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PCT Bear Bag Hanging - no biner
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Sean Krajacic
(photosean) - F

Locale: Midwest
PCT Bear Bag Hanging - no biner on 03/21/2011 21:19:02 MDT Print View

I've got a bunch of 1.75mm Zing-it left over after making guylines for my hammock tarp and figured I should make a new bear bag line.

It's fairly easy to splice, so I could make a fixed loop on one end where I would attach the food bag by running the bag through its own draw cord. The fixed loop could also be used in lieu of a biner for the pct stick/twig stopper.

Has anyone tried this? Comments?

Craig W.
(xnomanx) - F - M
Re: PCT Bear Bag Hanging - no biner on 03/21/2011 22:28:46 MDT Print View

I imagine it would be a pain because you'll have to pass all 50' (or whatever length you're using) through the fixed loop every time you set it up/take it down.

With a carabiner you can clip in anywhere.

Daryl and Daryl
(lyrad1) - MLife

Locale: Pacific Northwest, USA, Earth
No Biner=No Problem on 03/22/2011 10:29:31 MDT Print View


Here's another way to accomplish the no-biner set-up.

Bear Bag

Bear Bag

Bear Bag

Bear Bag

I've used this for several years now and it has always worked well. I've never had a bag slip out of the loop holding it to the line.

The temporary knot used to grab the bag is called a larks head. Very easy to make. Holds like a snapping turtle under tension. Comes loose easily when tension removed. Google it if you need more help in tying it. Kite flyers use it a lot.

The role of a tree is played by the lamp.*

The white bag represents a bear bag.

The black cord is a bit larger than I usually use so you can see it easier.

I connect the bag midline so I can then use the tail of the cord to pull the bag away from the tree trunk.

The photo creates the illusion of a double line in places. Must be a reflection or something. You are looking at a single line.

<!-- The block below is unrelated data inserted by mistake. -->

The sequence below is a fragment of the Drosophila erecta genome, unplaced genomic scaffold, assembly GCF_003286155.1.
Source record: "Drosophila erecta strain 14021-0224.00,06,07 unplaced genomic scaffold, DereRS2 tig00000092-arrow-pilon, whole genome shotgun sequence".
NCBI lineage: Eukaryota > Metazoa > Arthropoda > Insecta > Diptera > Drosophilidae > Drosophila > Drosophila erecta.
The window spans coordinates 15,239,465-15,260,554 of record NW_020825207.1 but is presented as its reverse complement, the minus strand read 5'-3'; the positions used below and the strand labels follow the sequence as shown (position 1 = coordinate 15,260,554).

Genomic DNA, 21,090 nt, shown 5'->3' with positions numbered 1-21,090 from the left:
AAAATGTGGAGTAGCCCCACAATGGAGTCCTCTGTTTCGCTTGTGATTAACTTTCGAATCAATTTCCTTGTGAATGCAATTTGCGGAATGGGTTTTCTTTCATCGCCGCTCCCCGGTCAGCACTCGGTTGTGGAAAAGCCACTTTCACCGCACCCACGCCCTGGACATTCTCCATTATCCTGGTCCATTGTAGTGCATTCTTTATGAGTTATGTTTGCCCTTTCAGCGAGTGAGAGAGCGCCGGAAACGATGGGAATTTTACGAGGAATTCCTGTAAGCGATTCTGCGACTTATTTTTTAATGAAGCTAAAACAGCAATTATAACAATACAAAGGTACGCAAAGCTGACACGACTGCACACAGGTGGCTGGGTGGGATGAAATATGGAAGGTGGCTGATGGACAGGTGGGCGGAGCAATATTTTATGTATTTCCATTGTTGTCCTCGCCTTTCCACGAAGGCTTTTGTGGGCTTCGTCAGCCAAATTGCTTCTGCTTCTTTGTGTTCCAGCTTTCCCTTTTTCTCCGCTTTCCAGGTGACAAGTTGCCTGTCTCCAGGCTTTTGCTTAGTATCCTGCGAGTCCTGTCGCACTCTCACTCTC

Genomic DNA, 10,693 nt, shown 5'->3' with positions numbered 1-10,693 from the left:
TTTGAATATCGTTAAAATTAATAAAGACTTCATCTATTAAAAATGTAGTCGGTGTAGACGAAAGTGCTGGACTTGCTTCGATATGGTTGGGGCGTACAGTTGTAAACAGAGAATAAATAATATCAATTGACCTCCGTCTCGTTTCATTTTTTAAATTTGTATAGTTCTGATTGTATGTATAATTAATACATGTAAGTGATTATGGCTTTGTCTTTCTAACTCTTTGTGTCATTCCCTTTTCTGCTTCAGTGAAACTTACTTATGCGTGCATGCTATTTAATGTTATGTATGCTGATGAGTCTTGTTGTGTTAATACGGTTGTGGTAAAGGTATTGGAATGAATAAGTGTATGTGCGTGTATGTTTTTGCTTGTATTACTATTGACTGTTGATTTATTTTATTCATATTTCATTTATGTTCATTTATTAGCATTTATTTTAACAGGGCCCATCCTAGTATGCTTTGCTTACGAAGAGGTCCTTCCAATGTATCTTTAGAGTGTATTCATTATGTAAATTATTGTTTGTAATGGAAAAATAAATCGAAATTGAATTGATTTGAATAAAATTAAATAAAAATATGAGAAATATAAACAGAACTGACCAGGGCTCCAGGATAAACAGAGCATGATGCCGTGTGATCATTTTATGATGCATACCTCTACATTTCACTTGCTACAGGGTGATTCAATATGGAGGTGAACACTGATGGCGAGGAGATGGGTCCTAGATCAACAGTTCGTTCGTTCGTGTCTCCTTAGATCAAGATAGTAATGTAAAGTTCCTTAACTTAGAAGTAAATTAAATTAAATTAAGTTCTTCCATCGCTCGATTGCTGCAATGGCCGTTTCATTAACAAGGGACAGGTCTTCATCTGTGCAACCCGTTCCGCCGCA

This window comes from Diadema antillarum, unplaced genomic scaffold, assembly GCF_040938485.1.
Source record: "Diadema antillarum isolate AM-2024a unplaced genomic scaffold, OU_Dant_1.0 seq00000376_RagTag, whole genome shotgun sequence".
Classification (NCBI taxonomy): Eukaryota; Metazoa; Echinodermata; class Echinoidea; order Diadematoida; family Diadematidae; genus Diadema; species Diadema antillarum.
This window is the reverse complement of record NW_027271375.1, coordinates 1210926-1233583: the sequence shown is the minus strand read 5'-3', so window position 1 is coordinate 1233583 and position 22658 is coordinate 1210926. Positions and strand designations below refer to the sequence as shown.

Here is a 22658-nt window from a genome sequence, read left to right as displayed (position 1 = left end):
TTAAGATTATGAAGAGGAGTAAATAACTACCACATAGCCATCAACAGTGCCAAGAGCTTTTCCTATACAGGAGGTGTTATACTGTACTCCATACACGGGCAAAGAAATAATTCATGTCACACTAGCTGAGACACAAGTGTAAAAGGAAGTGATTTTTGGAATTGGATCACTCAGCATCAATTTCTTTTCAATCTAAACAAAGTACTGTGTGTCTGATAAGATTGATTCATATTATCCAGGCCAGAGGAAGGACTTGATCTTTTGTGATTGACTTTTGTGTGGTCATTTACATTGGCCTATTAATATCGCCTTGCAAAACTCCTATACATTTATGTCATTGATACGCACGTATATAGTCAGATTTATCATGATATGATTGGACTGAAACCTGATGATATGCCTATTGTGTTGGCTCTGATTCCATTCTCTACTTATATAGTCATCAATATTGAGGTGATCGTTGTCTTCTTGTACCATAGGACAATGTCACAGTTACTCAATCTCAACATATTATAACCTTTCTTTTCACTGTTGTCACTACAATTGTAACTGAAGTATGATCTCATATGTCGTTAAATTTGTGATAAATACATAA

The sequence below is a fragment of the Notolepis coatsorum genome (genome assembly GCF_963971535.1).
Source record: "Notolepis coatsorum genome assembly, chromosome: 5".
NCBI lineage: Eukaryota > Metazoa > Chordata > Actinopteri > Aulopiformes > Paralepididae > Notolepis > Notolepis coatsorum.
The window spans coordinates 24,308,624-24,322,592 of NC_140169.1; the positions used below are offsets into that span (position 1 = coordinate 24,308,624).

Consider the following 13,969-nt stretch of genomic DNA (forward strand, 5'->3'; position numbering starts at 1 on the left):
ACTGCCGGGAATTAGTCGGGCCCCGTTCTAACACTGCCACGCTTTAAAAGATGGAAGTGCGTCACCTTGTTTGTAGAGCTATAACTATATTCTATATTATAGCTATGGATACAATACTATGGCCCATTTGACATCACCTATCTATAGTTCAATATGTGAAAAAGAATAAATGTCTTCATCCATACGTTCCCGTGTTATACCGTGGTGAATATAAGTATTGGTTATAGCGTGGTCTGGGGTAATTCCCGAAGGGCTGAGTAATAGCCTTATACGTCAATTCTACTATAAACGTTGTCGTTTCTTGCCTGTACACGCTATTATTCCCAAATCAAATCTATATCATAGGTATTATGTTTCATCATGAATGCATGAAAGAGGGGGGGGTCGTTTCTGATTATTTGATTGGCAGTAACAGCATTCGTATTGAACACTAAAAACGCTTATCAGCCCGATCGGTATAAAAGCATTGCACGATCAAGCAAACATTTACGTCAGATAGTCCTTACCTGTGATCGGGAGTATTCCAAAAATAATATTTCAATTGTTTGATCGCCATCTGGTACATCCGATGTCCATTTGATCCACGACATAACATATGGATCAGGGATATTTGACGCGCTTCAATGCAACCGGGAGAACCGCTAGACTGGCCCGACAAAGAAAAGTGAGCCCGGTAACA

No biner. No permanent knots or loops. No special attachments or hardware on the bag. Has worked on every bag I have used. Larks head can be applied anywhere on the line. Can use additional larks heads to hang laundry.

*For safety, do not plug the tree in during testing.

Hang in there.


Matthew Swierkowski
(Berserker) - F

Locale: Southeast
Re: PCT Bear Bag Hanging - no biner on 03/22/2011 10:42:18 MDT Print View

I've been using the PCT method for a while, and in my opinion the caribineer is part of what makes the method somewhat easy to use. There are a few things that the caribineer does. First off it allows you to clip onto the line as the poster above stated. It also provides a solid base for the stick that the clove hitch is tied around to sit up against. And the final thing it does is it makes pulling the bag (or bags) back up in the morning easier cause there is not much for the line to bind on (although maybe the type of line you are using will not bind easily?). I'm not saying what you are proposing may not work, but I have actually had my line get so bound up due to the weight on it, the fact that it was wet, and the texture of the bark that I couldn't get it down. My buddy and I had to pull a Cirque de Soleil move to get the bags down from the tree.

tim hower
(jeepcachr) - F

Locale: Great Lakes
I don't use one on 03/22/2011 11:30:16 MDT Print View

I don't use a biner on my bear bag. There is almost always a knot that can accomplish the task of a biner or most mechanical fasteners. Tying a bear bag without a biner is hardly any more complicated than doing it with one.

Is a biner faster/easier? Probably.
Cheaper? Nope.
Is it lighter? Nope.
Stronger? Nope.

So is a biner better?

One problem with super thin line like zing it is that it can cut into the branch and get stuck. The heavy the bag the more chance it can happen. I know Zing it is pretty slick but it may be something to be aware of. You don't want to damage the tree or get your food stuck. That's a problem regardless of using a biner or not.

Daryl and Daryl
(lyrad1) - MLife

Locale: Pacific Northwest, USA, Earth
Angle of line on 03/26/2011 09:47:23 MDT Print View

While on the subject of the PCT Bear Hanging technique I'd like to add something.

If I understand the PCT method correctly the line is looped over the tree limb like an inverted U that hugs the tree branch. This creates a lot of friction and makes it hard to hoist the bag.

I prefer methods where one hoist from a position horizontally as far from the tree limb as possible. Visualize something close to an inverted L with the pulling line being as horizontal as you can get it. This makes it a lot easier to hoist heavy bags.

Aaron Benson
(AaronMB) - F

Locale: Central Valley California
PCT Hang on 03/26/2011 09:55:46 MDT Print View

Agreed with the angle concern if you're pulling the line straight down to raise the bag. To avoid this, simply walk out a ways to pull up the bag then walk back underneath when it's time to complete the rigging.